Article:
the pressed and formed sheet-metal part mounted over the road wheels of an automobile, bicycle, etc., to reduce the splashing of mud, water, and the like.
a device on the front of a locomotive, streetcar, or the like, for clearing the track of obstructions.
a mudguard or splashboard on a horse-drawn vehicle.
Nautical. a piece of timber, bundle of rope, or the like, hung over the side of a vessel to lessen shock or prevent chafing, as between the vessel and a dock or another vessel.
a low metal guard before an open fireplace, to keep back falling coals.
a person or thing that wards something off.

Origin of fender

1350–1400; Middle English fendour, aphetic variant of defendour defender
Dictionary.com Unabridged Based on the Random House Unabridged Dictionary, © Random House, Inc. 2019

Examples from the Web for fender

Contemporary Examples of fender

Historical Examples of fender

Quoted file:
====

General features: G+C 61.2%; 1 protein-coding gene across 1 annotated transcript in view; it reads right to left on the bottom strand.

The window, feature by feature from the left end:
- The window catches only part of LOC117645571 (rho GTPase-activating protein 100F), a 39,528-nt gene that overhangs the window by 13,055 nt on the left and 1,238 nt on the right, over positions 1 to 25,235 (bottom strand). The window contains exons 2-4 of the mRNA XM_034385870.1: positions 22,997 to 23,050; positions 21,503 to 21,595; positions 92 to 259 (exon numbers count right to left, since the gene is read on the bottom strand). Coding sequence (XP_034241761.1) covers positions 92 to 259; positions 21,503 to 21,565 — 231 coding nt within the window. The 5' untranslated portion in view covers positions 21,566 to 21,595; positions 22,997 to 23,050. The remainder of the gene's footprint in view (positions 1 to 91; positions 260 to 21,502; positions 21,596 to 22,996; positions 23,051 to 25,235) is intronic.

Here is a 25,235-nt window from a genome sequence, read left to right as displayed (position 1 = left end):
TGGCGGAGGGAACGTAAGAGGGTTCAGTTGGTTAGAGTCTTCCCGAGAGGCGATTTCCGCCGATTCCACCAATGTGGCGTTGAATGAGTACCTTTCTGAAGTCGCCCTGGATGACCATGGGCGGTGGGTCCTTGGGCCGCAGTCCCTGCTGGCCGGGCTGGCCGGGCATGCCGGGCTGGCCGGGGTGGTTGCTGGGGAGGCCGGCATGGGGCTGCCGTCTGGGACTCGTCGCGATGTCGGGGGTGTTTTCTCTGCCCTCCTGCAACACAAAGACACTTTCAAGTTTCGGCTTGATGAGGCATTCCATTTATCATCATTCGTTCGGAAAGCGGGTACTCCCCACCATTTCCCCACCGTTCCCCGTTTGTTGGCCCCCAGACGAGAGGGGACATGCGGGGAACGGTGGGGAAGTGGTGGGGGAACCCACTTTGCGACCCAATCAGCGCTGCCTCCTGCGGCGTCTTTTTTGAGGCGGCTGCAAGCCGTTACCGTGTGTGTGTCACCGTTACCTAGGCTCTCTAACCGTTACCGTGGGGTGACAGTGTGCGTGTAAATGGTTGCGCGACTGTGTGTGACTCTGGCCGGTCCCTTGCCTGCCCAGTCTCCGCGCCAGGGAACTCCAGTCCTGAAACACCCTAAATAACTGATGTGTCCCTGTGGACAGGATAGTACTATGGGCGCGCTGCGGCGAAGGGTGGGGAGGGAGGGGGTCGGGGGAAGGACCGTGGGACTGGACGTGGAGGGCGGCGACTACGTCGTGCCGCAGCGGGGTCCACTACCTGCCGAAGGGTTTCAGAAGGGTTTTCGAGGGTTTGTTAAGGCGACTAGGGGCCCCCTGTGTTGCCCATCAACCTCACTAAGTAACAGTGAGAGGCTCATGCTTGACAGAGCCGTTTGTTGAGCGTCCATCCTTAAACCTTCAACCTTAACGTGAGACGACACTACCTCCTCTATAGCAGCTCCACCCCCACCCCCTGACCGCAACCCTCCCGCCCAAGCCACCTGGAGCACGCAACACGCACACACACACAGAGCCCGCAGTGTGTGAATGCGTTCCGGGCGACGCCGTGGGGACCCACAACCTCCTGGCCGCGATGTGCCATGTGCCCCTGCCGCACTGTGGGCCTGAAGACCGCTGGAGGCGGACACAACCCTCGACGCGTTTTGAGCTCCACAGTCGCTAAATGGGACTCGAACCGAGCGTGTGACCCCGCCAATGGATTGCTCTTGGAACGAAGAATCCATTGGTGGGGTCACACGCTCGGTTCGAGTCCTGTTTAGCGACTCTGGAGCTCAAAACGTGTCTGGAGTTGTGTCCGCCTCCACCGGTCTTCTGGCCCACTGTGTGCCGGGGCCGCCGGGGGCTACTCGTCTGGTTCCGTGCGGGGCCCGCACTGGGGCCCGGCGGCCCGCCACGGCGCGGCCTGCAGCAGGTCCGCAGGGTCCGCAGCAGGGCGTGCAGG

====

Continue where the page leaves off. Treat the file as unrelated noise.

• They were sitting on each side of the hearth, with their toes on the fender.

    Jan and Her Job

    L. Allen Harker

  • A big fire burned in an open grate on a hearth without a fender.

    A Son of Hagar

    Sir Hall Caine

  • She fell into fits of hysteria, sat whole hours listless, with her feet on the fender.

    The Manxman

    Hall Caine

  • Josh leaned over the gunwale, and reported that there was no fender out.

  • She walked slowly to the mantel and set one slim foot on the fender.

    The Crimson Tide

    Robert W. Chambers

British Dictionary definitions for fender



a low metal frame which confines falling coals to the hearth
mainly US a metal frame fitted to the front of locomotives to absorb shock, clear the track, etc
a cushion-like device, such as a car tyre hung over the side of a vessel to reduce damage resulting from accidental contact or collision
US and Canadian the part of a car body that surrounds the wheelsAlso called (in Britain and certain other countries): wing
Derived Formsfendered, adjective



trademark a type of solid-body electric guitar

Word Origin for Fender

C20: named after Leo Fender (1909-91), its US inventor (1951)
Collins English Dictionary - Complete & Unabridged 2012 Digital Edition © William Collins Sons & Co. Ltd. 1979, 1986 © HarperCollins Publishers 1998, 2000, 2003, 2005, 2006, 2007, 2009, 2012

Word Origin and History for fender

late 13c., shortening of defender. Used of attachments to boats at first, of fireplaces since 1680s; application to automobiles is 1919.

Online Etymology Dictionary, © 2010 Douglas Harper